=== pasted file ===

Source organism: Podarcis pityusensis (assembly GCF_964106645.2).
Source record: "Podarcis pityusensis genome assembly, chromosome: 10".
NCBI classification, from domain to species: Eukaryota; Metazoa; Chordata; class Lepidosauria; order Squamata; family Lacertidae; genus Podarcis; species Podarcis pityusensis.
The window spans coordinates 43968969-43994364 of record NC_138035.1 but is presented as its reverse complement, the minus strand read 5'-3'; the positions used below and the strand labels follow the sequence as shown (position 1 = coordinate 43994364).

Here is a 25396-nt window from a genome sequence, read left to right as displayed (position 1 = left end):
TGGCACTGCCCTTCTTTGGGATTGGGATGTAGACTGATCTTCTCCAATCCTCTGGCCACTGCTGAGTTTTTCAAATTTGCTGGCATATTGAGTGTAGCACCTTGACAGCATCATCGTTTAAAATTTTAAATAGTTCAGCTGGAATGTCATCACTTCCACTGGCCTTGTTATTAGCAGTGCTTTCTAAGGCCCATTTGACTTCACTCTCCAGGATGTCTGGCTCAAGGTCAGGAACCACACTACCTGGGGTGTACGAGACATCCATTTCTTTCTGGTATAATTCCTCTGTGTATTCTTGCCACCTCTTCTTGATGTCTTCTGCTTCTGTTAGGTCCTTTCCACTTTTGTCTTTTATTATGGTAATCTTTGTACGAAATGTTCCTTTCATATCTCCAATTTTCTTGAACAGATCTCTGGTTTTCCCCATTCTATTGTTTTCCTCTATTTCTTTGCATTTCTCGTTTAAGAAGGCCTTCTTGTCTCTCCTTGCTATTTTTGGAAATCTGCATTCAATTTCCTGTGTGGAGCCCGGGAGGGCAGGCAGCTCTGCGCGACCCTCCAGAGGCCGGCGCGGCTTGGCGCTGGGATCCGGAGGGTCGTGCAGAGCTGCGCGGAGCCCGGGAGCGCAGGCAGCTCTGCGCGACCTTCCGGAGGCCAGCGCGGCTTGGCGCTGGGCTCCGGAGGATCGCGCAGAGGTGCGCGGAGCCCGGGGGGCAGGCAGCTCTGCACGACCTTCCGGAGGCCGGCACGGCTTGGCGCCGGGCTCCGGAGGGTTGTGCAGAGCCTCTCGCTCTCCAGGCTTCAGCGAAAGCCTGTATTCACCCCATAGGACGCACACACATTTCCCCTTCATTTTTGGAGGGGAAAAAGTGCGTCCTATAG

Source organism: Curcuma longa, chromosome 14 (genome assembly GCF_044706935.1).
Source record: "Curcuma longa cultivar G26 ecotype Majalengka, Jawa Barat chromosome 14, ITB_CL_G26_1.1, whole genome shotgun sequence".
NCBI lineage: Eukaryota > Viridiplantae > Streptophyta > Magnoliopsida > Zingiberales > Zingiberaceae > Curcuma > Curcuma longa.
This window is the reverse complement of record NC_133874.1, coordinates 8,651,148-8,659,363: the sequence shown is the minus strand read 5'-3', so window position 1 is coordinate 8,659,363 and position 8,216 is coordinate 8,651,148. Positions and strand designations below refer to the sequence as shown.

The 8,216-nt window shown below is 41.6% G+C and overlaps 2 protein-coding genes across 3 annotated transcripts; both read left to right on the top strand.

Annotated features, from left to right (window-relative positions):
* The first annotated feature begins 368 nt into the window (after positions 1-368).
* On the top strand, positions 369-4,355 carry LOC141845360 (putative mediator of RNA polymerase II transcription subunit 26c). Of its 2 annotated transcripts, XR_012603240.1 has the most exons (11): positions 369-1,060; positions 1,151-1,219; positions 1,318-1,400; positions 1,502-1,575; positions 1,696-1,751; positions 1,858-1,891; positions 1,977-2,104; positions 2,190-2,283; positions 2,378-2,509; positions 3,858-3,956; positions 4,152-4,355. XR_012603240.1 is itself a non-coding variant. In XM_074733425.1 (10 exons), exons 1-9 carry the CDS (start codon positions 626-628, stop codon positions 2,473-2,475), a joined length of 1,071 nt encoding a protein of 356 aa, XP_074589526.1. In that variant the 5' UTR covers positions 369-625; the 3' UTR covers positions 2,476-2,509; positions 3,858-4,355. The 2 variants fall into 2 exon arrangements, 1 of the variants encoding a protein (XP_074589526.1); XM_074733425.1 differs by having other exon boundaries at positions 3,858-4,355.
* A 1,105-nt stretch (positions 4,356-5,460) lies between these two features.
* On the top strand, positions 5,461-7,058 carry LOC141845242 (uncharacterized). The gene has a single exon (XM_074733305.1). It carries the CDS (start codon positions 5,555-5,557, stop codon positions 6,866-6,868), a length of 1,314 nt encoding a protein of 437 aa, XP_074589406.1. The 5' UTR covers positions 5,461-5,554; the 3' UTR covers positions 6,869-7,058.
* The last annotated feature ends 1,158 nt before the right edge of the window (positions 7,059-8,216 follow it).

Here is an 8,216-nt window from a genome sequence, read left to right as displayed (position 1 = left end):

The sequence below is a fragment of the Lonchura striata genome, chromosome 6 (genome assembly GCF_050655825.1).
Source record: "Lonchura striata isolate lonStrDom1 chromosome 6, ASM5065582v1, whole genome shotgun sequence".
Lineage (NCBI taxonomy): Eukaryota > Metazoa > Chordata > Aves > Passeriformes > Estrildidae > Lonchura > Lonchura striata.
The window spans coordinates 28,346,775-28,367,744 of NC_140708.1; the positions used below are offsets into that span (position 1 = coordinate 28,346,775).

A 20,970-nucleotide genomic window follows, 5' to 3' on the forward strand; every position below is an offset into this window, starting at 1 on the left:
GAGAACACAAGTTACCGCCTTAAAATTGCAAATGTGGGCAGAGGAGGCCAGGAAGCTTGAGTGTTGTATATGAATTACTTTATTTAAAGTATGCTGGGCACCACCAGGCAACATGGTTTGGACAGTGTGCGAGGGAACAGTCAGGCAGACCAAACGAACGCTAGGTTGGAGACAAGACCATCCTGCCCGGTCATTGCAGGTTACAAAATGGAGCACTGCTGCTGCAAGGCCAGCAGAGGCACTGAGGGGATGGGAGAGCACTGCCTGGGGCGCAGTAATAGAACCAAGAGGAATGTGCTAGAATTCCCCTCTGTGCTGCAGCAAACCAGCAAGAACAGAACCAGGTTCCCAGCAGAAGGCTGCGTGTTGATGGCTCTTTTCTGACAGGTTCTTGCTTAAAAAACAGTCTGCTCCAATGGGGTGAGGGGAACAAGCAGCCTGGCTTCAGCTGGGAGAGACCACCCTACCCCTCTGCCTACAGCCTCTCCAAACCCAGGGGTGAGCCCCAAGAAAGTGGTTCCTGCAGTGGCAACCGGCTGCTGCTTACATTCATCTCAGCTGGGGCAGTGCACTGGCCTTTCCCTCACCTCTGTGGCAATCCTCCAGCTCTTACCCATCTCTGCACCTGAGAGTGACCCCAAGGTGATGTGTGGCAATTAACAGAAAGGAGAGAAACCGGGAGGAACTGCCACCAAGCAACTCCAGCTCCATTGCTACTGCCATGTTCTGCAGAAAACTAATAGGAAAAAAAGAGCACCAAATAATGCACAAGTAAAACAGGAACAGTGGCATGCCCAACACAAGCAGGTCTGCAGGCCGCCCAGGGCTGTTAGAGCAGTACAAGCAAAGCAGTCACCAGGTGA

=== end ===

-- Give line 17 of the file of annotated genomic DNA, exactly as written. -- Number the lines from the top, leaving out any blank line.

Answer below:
* The last annotated feature ends 1,158 nt before the right edge of the window (positions 7,059-8,216 follow it).